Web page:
One of the first things Sledgehammer Games made clear about Call of Duty: WWII is that they wanted the game to be as authentic as possible to the last world war conflict.
To do so, they have enlisted the help of historian Martin Morgan, who wrote two books on the subject (2004's Down To Earth: The 507th Parachute Infantry Regiment in Normandy and 2014's The Americans on D-Day: A Photographic History of the Normandy Invasion, both available on Amazon) and interviewed over two thousand veterans. He also regularly leads battlefield tours throughout continental Europe.
In a Call of Duty: WWII feature article that appeared on EDGE's July issue (#307), Morgan shared his belief that the game could be the biggest thing that's ever happened to World War II in terms of resonance.
The living memory of this conflict is receding very quickly. Just this past week, three veterans that I've interviewed have died, and that happens every week.
There are going to be more and more people who, through no fault of their own, are just not familiar with the subject. Now we're bringing the subject matter to a very large audience of people who have no living memory of the war. They can't remember an elderly grandfather who fought in it. There's no context aside from what they might learn about it and public education in the US just sort of abdicates responsibility for the subject.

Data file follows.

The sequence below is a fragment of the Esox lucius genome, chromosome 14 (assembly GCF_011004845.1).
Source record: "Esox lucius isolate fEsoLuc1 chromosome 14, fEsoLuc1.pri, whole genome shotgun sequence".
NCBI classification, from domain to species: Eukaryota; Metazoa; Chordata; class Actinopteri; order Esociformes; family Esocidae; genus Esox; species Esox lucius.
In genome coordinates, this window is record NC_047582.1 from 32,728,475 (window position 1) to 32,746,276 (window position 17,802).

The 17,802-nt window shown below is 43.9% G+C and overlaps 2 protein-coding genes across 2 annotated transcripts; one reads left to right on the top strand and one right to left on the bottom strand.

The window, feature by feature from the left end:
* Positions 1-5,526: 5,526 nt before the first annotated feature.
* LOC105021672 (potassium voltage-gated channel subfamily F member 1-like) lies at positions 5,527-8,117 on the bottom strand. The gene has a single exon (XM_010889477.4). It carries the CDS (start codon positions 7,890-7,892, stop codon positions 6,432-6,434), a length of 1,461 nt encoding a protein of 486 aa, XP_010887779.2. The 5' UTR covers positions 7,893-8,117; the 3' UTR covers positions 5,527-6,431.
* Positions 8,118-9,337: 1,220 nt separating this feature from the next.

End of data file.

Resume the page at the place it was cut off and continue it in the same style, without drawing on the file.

I've written two books; nobody read them. We're living in a world where people read less and less. What's going to replace it? Projects like this [Call of Duty: WWII], that have strong emotional themes, and also strong educational themes.
I have this looming sense that this [Call of Duty: WWII] is going to be big. It may be the biggest thing that has ever happened for this subject. I'm not saying that because I've become a Sledgehammer Games zombie who just spouts off propaganda. I say it because one thing we already definitely know is that this is going to be big. Band of Brothers was released in 2001; Saving Private Ryan was released 20 years ago. There was no social media universe back then, and now there is.
A lofty statement for sure, but one that isn't quite unfounded. Activision happily revealed how pre-orders for the game were off to a strong start while the social media negativity that plagued Call of Duty: Infinite Warfare "virtually evaporated".
Furthermore, the developers shared that the story will be told in-game for the most part, rather than in cutscenes, which should help with immersion.
Call of Duty: WWII will be out worldwide on November 3rd for PC, PlayStation 4 and Xbox One. There have been rumors about a Call of Duty game making it to the Nintendo Switch, but we don't have any official confirmation for the time being.